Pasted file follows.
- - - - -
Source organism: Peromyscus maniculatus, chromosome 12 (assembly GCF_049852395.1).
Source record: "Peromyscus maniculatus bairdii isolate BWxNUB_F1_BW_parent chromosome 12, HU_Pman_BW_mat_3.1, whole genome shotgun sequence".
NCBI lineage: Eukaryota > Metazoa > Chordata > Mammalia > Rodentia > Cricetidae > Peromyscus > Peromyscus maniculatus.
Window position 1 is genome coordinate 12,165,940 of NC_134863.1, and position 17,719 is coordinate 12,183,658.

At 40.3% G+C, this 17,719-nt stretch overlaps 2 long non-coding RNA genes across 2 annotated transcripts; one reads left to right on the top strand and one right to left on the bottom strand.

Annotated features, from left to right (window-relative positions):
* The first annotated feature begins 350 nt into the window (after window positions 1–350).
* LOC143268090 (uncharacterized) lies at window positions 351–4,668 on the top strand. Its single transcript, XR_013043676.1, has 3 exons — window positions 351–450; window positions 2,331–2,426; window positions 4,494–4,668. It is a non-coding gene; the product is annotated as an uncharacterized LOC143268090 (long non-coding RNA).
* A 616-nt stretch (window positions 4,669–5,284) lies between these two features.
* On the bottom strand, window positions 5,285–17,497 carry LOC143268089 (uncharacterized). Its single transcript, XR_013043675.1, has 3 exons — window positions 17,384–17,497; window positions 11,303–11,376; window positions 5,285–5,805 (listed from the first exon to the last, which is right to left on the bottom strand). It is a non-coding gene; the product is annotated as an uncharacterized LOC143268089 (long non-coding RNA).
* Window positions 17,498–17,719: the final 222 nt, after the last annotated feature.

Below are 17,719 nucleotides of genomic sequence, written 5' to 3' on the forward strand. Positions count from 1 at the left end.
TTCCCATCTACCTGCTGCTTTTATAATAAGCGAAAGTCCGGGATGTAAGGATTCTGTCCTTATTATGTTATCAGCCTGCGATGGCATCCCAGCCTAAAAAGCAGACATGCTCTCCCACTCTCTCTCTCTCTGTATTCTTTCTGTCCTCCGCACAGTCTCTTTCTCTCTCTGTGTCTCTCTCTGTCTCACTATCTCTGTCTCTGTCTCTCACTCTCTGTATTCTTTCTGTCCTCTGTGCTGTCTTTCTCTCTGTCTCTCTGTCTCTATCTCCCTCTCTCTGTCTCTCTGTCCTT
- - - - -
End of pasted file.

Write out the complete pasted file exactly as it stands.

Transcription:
Source organism: Peromyscus maniculatus, chromosome 12 (assembly GCF_049852395.1).
Source record: "Peromyscus maniculatus bairdii isolate BWxNUB_F1_BW_parent chromosome 12, HU_Pman_BW_mat_3.1, whole genome shotgun sequence".
NCBI lineage: Eukaryota > Metazoa > Chordata > Mammalia > Rodentia > Cricetidae > Peromyscus > Peromyscus maniculatus.
Window position 1 is genome coordinate 12,165,940 of NC_134863.1, and position 17,719 is coordinate 12,183,658.

At 40.3% G+C, this 17,719-nt stretch overlaps 2 long non-coding RNA genes across 2 annotated transcripts; one reads left to right on the top strand and one right to left on the bottom strand.

Annotated features, from left to right (window-relative positions):
* The first annotated feature begins 350 nt into the window (after window positions 1–350).
* LOC143268090 (uncharacterized) lies at window positions 351–4,668 on the top strand. Its single transcript, XR_013043676.1, has 3 exons — window positions 351–450; window positions 2,331–2,426; window positions 4,494–4,668. It is a non-coding gene; the product is annotated as an uncharacterized LOC143268090 (long non-coding RNA).
* A 616-nt stretch (window positions 4,669–5,284) lies between these two features.
* On the bottom strand, window positions 5,285–17,497 carry LOC143268089 (uncharacterized). Its single transcript, XR_013043675.1, has 3 exons — window positions 17,384–17,497; window positions 11,303–11,376; window positions 5,285–5,805 (listed from the first exon to the last, which is right to left on the bottom strand). It is a non-coding gene; the product is annotated as an uncharacterized LOC143268089 (long non-coding RNA).
* Window positions 17,498–17,719: the final 222 nt, after the last annotated feature.

Below are 17,719 nucleotides of genomic sequence, written 5' to 3' on the forward strand. Positions count from 1 at the left end.
TTCCCATCTACCTGCTGCTTTTATAATAAGCGAAAGTCCGGGATGTAAGGATTCTGTCCTTATTATGTTATCAGCCTGCGATGGCATCCCAGCCTAAAAAGCAGACATGCTCTCCCACTCTCTCTCTCTCTGTATTCTTTCTGTCCTCCGCACAGTCTCTTTCTCTCTCTGTGTCTCTCTCTGTCTCACTATCTCTGTCTCTGTCTCTCACTCTCTGTATTCTTTCTGTCCTCTGTGCTGTCTTTCTCTCTGTCTCTCTGTCTCTATCTCCCTCTCTCTGTCTCTCTGTCCTT